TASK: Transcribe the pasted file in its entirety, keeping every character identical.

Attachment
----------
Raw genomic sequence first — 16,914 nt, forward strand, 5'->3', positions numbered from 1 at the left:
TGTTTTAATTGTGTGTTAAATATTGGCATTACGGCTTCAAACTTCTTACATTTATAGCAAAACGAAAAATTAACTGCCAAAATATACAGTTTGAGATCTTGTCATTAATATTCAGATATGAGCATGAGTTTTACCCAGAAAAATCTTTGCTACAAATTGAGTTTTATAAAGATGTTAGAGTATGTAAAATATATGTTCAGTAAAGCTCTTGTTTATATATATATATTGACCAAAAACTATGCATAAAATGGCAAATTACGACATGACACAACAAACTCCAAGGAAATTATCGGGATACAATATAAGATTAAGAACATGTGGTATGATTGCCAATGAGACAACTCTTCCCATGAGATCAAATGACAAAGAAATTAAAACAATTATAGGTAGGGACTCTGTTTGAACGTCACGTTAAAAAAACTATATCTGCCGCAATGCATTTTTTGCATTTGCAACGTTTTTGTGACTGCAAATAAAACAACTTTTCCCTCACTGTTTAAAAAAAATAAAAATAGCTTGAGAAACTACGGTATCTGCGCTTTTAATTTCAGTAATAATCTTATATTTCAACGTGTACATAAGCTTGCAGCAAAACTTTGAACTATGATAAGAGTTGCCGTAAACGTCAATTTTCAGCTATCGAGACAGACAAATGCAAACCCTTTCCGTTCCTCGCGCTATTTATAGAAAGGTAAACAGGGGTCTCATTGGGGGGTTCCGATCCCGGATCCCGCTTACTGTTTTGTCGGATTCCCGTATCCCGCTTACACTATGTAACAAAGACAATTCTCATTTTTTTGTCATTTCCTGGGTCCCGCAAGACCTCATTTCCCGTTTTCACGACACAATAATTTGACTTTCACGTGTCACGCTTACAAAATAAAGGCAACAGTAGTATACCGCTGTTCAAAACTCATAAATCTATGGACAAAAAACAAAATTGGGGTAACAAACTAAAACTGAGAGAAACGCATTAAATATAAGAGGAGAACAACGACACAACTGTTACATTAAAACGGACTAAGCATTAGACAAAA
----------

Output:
Raw genomic sequence first — 16,914 nt, forward strand, 5'->3', positions numbered from 1 at the left:
TGTTTTAATTGTGTGTTAAATATTGGCATTACGGCTTCAAACTTCTTACATTTATAGCAAAACGAAAAATTAACTGCCAAAATATACAGTTTGAGATCTTGTCATTAATATTCAGATATGAGCATGAGTTTTACCCAGAAAAATCTTTGCTACAAATTGAGTTTTATAAAGATGTTAGAGTATGTAAAATATATGTTCAGTAAAGCTCTTGTTTATATATATATATTGACCAAAAACTATGCATAAAATGGCAAATTACGACATGACACAACAAACTCCAAGGAAATTATCGGGATACAATATAAGATTAAGAACATGTGGTATGATTGCCAATGAGACAACTCTTCCCATGAGATCAAATGACAAAGAAATTAAAACAATTATAGGTAGGGACTCTGTTTGAACGTCACGTTAAAAAAACTATATCTGCCGCAATGCATTTTTTGCATTTGCAACGTTTTTGTGACTGCAAATAAAACAACTTTTCCCTCACTGTTTAAAAAAAATAAAAATAGCTTGAGAAACTACGGTATCTGCGCTTTTAATTTCAGTAATAATCTTATATTTCAACGTGTACATAAGCTTGCAGCAAAACTTTGAACTATGATAAGAGTTGCCGTAAACGTCAATTTTCAGCTATCGAGACAGACAAATGCAAACCCTTTCCGTTCCTCGCGCTATTTATAGAAAGGTAAACAGGGGTCTCATTGGGGGGTTCCGATCCCGGATCCCGCTTACTGTTTTGTCGGATTCCCGTATCCCGCTTACACTATGTAACAAAGACAATTCTCATTTTTTTGTCATTTCCTGGGTCCCGCAAGACCTCATTTCCCGTTTTCACGACACAATAATTTGACTTTCACGTGTCACGCTTACAAAATAAAGGCAACAGTAGTATACCGCTGTTCAAAACTCATAAATCTATGGACAAAAAACAAAATTGGGGTAACAAACTAAAACTGAGAGAAACGCATTAAATATAAGAGGAGAACAACGACACAACTGTTACATTAAAACGGACTAAGCATTAGACAAAA